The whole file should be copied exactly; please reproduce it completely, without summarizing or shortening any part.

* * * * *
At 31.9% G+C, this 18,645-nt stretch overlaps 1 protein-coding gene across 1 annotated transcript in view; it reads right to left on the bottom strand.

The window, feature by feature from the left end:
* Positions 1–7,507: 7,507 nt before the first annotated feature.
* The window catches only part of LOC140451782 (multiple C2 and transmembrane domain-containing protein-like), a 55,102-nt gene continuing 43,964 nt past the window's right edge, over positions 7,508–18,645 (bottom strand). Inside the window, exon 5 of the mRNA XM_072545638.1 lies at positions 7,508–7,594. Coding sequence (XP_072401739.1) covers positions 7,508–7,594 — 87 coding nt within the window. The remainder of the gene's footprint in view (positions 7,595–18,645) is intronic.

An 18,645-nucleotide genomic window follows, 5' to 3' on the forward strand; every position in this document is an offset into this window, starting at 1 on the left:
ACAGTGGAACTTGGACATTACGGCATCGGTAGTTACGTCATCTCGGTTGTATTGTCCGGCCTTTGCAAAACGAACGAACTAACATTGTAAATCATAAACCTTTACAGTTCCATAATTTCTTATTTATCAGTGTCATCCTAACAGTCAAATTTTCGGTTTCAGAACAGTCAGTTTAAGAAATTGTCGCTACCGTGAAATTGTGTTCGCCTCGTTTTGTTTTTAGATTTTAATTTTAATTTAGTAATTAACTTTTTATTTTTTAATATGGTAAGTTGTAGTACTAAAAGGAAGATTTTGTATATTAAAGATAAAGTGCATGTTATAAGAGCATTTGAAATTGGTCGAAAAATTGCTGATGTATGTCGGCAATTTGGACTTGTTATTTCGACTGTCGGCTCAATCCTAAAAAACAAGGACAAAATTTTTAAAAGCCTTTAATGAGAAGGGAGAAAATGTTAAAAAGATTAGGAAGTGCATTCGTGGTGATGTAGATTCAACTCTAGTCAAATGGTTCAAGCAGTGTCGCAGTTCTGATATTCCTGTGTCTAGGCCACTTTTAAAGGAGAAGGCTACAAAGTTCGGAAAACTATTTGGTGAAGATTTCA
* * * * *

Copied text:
At 31.9% G+C, this 18,645-nt stretch overlaps 1 protein-coding gene across 1 annotated transcript in view; it reads right to left on the bottom strand.

The window, feature by feature from the left end:
* Positions 1–7,507: 7,507 nt before the first annotated feature.
* The window catches only part of LOC140451782 (multiple C2 and transmembrane domain-containing protein-like), a 55,102-nt gene continuing 43,964 nt past the window's right edge, over positions 7,508–18,645 (bottom strand). Inside the window, exon 5 of the mRNA XM_072545638.1 lies at positions 7,508–7,594. Coding sequence (XP_072401739.1) covers positions 7,508–7,594 — 87 coding nt within the window. The remainder of the gene's footprint in view (positions 7,595–18,645) is intronic.

An 18,645-nucleotide genomic window follows, 5' to 3' on the forward strand; every position in this document is an offset into this window, starting at 1 on the left:
ACAGTGGAACTTGGACATTACGGCATCGGTAGTTACGTCATCTCGGTTGTATTGTCCGGCCTTTGCAAAACGAACGAACTAACATTGTAAATCATAAACCTTTACAGTTCCATAATTTCTTATTTATCAGTGTCATCCTAACAGTCAAATTTTCGGTTTCAGAACAGTCAGTTTAAGAAATTGTCGCTACCGTGAAATTGTGTTCGCCTCGTTTTGTTTTTAGATTTTAATTTTAATTTAGTAATTAACTTTTTATTTTTTAATATGGTAAGTTGTAGTACTAAAAGGAAGATTTTGTATATTAAAGATAAAGTGCATGTTATAAGAGCATTTGAAATTGGTCGAAAAATTGCTGATGTATGTCGGCAATTTGGACTTGTTATTTCGACTGTCGGCTCAATCCTAAAAAACAAGGACAAAATTTTTAAAAGCCTTTAATGAGAAGGGAGAAAATGTTAAAAAGATTAGGAAGTGCATTCGTGGTGATGTAGATTCAACTCTAGTCAAATGGTTCAAGCAGTGTCGCAGTTCTGATATTCCTGTGTCTAGGCCACTTTTAAAGGAGAAGGCTACAAAGTTCGGAAAACTATTTGGTGAAGATTTCA